Murderer Graham Dwyer’s quest for freedom is to be strengthened by an EU court ruling

Graham Dwyer is awaiting a verdict that could have a significant impact on his attempt to have his conviction overturned in the murder of Elaine O’Hara.

The judgment will be announced tomorrow by the Court of Justice for the European Union (CJEU). EU) — and it’s widely expected to boost Dwyer’s appeal. It could have far-reaching ramifications for serious crime investigations across the continent.

separately the Irish Independent has learned that Google has removed dozens of online newspaper articles identifying people involved in the Dwyer case.

This followed requests to the internet search engine for an EU privacy law best known as the ‘right to be forgotten’.

The identity of the applicants was not disclosed.

More than 90 articles are affected and will no longer appear in searches using certain undisclosed search terms. The articles still exist online – but will be harder to find via Google.

Foxrock architect Dwyer is serving a life sentence for the 2012 murder of childcare worker Ms O’Hara. Evidence of cellphone data location was key to identifying him as a suspect.

Senior legal experts have warned that many criminal investigations will not be resolved in the future due to the ECJ’s expected stance.

The killer successfully challenged the Communications (Retention of Data) Act 2011, the law under which his data was stored and confiscated, in the High Court in 2018.

He intends to use this ruling to support a separate appeal of his conviction in the Court of Appeals.

The law, passed by the Supreme Court, required cellphone operators to retain data for two years and allowed Gardaí to access it at the request of a Chief Superintendent.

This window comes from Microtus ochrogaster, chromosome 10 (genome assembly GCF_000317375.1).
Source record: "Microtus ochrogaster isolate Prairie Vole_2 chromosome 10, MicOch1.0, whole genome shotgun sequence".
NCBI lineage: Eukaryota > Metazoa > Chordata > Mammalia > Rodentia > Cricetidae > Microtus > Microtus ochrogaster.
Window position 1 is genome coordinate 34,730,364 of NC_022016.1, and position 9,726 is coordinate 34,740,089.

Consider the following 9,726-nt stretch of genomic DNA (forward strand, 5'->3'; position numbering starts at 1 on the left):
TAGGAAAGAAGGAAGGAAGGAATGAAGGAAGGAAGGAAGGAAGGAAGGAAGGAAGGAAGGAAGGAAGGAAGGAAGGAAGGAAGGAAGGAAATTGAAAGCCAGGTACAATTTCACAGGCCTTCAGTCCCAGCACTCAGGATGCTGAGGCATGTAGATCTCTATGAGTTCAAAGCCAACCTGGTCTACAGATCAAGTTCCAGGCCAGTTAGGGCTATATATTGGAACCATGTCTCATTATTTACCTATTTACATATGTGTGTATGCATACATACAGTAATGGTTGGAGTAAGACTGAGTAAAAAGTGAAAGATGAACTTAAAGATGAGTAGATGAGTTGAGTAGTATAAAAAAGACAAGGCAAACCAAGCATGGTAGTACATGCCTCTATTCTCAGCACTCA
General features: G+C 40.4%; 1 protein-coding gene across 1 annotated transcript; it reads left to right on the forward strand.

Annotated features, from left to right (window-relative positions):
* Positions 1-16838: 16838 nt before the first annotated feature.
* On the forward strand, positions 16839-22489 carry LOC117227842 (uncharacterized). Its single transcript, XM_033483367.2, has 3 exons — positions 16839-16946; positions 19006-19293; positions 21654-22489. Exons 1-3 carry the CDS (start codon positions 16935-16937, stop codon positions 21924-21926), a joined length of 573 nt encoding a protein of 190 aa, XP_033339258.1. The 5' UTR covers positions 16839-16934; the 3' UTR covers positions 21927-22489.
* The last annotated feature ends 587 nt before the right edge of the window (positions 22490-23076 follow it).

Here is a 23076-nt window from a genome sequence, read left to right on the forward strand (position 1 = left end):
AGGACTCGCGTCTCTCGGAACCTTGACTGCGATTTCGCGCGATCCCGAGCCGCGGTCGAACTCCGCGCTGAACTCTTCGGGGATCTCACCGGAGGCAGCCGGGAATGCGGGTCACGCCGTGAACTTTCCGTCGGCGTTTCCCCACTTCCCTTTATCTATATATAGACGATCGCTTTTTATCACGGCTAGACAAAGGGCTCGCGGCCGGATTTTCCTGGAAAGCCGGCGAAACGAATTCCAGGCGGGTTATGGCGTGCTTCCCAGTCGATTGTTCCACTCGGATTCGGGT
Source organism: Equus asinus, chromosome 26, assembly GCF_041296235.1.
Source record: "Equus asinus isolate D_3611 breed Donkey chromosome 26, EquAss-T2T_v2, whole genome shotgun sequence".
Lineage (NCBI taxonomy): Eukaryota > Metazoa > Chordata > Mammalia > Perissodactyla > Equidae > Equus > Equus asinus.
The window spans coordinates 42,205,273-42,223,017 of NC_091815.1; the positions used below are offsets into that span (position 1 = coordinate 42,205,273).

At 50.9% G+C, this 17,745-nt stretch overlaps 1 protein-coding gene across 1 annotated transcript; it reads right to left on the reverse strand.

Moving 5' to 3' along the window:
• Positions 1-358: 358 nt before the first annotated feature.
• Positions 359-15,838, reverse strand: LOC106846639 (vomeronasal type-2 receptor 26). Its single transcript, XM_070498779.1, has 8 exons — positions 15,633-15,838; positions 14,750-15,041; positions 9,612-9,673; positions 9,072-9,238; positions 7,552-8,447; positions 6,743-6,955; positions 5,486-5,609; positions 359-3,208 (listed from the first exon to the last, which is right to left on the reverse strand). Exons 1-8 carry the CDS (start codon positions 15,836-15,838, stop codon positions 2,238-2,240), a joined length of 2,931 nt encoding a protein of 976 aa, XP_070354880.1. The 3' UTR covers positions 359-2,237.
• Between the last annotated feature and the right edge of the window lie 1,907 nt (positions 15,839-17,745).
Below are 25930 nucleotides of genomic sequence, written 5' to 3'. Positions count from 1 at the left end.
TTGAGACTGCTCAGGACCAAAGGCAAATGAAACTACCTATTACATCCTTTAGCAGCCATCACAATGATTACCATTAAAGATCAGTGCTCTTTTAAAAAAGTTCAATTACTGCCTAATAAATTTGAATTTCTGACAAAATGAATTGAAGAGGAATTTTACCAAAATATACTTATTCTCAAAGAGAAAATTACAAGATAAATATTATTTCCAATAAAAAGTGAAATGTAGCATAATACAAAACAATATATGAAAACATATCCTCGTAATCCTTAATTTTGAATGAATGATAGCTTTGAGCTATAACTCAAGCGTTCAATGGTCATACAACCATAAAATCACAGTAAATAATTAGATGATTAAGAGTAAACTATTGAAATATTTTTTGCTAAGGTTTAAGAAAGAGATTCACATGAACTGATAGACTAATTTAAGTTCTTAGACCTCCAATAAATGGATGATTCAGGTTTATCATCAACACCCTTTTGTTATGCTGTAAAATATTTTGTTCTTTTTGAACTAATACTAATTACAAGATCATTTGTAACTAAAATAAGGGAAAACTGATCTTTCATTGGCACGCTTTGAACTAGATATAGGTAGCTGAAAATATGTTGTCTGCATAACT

However, Mr Judge Tony O’Connor found Ireland’s data retention regime to be in breach of EU law because it was general, arbitrary and lacked independent oversight by a judge. The state appealed its ruling to the Supreme Court, which referred a number of important questions to the ECJ.

An indication of the likely findings of the Luxembourg court came last November when Advocate General Manuel Campos Sánchez-Bordona, a legal adviser to the court, published an opinion.

The opinion confirmed the Court’s jurisprudence that general and indiscriminate retention of electronic communications traffic and location data is only permissible where there is a “serious threat to national security” that can be demonstrated to be real and present or foreseeable.

This seems to preclude its use in murder cases.

If the CJEU agrees with this opinion – and the European Court usually does – it would pave the way for Dwyer’s lawyers to argue before the Court of Appeal that evidence from the retained data should not have been used in evidence.

The matter is already having an impact on investigations.

The 2011 law was introduced as a result of a 2006 EU directive in response to 9/11 and others
terrorist attack.

This directive was later overturned by the ECJ in 2014 after a case led by privacy campaigning group Digital Rights Ireland. But the 2011 law on which it was based continued to be used until Dwyer’s successful challenge in the High Court. Murderer Graham Dwyer’s quest for freedom is to be strengthened by an EU court ruling

Fry Electronics Team

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